It is partly an audio visual performance and partly trying to reflect on the famous excerpt from Dziga Vertov’s Man with a Movie Camera that was included in John Berger’s Ways of Seeing TV show. In both works, they are trying to analyse “seeing” and how camera change the way we see.

In the beginning, I approach this project with one question in mind: what does the face tracking algorithm “see”? Trying to escape the tracking with just facial expression (without tilting your head), I squashed and stretched my face as much as possible. Without much success and a solid idea on how to continue, I start remapping the face to find inspiration.

I settled on the cropped eyes because they always look eerie and intriguing to me, the false sense of eye-contact, the information we can extract out of it or project on it. This is a performance of my eyes watching John Berger’s Ways of Seeing introducing Dziga Verrtov’s Man with a Movie Camera, reflecting on what the “mechanical eye” has become, controlling two masks with my two eyes, and trying to make it interesting.

Music: Neu! – Super 16
Voice: John Berger – Ways of Seeing


lchi – LookingOutwards-2

Ganbreeder is a machine learning image generator done by Joel Simon. It let users decide which image as the root and how different the new image should be. It also let users to crossbreed two different images to generate new images.
First of all, the “Make Children” button is very addictive and satisfying. With just one button and one slider, it gives me a sense that I have some kind of control or influence on the images that to be generated. I then tried to crossbreed two existing images to create the image that is in my head. I don’t think the GAN got it close, but it seems it doesn’t matter. By the time I saw the newly generated images, I already forgot the image that was in my head and intrigued by the new ones.
I think the project taps into the desire of constantly seeing new, unexpected, stimulating imagery. Combining that with the pseudo sense of power, that you can somehow steer where the images go, it is a facade that getting harder to see past.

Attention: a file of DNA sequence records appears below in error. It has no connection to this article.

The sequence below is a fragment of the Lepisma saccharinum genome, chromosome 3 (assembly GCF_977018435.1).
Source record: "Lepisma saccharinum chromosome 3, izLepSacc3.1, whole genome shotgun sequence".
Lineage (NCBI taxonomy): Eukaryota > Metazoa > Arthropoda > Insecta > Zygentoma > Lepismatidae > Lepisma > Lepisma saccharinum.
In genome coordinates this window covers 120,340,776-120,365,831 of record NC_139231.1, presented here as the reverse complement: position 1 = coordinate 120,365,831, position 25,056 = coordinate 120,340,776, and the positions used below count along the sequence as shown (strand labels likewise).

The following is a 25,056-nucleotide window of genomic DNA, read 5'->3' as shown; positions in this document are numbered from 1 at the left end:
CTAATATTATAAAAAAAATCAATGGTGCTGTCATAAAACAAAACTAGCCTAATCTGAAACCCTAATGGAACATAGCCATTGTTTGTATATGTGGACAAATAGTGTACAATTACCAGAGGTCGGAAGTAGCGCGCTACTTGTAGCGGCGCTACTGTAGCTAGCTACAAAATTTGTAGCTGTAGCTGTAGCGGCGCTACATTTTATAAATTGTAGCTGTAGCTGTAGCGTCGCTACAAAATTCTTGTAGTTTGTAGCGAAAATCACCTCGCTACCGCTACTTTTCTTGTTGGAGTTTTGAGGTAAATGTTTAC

This project is a slow tag game that uses proximate greyscale colors.
instructions: you move around the big cube slowly in the environment. you try to locate and bump into the other big cube to shift the colors.
It aims to induce illusions and test the limit of patience. The physics library and the tag game work together to create a borderline organic impression. The minimal color difference, the slow frame rate, and the limitation on how fast you can move your avatar encourage a slow pace to play and observe. The shifting color succesfully makes the experience more disorienting and straining. The project is made with Dan Shiffman Box2D for processing library.


Without dwelling on the definition of “game”, I am most resonated with Mary Flanagan’s third proposition. Flanagan expands the proposition as “the criticality of mechanisms, strategies, and conventions that creates new type of play”.
This is important since we play to learn about the world. Through play we experiment with surrounding and other entities, hence the habits, boundaries, and limitations. I see inventing new kinds of play as a possibility to shake up those habits and boundaries. By confronting users with familiar yet different interface, it activates both the familiar habits and the creativity to mend the differences. It nudges the users to reexamine the habit, the conventions, and the possibility to update our idea of play, our assumptions and the way we interact with the world.


Touched Echo by Markus Kison
One of the interactive artwork that inspires me over the years is Touched Echo by Markus Kison. It is a work that transmits audio samples of air bombing via bone conduction. Participants encounter the work as a small metal sign on a balustrade. The sign depicts a person with their elbow touching the balustrade and their hands cover their ears, a symbol for audio, and a date.
When participants follow the pose that is suggested by the sign, their forearms close the loop and make transmitting the vibration from the sound conductors that is mounted on the railing to their ears possible.
The thing I like most about the work is its simplicity. It transform the gesture of avoiding loud sound into a key to access the hidden audio sample of airplanes and bombs, twisting an intuitive gesture that is uncalled for into an echo chamber which you voluntarily walked in. Its approach to sound has the same kind of elegance that reminds me works of Janet Cardiff & George Miller. Their use of sound combining with minimal interaction create engaging experiences that blur the real space with imaginary space.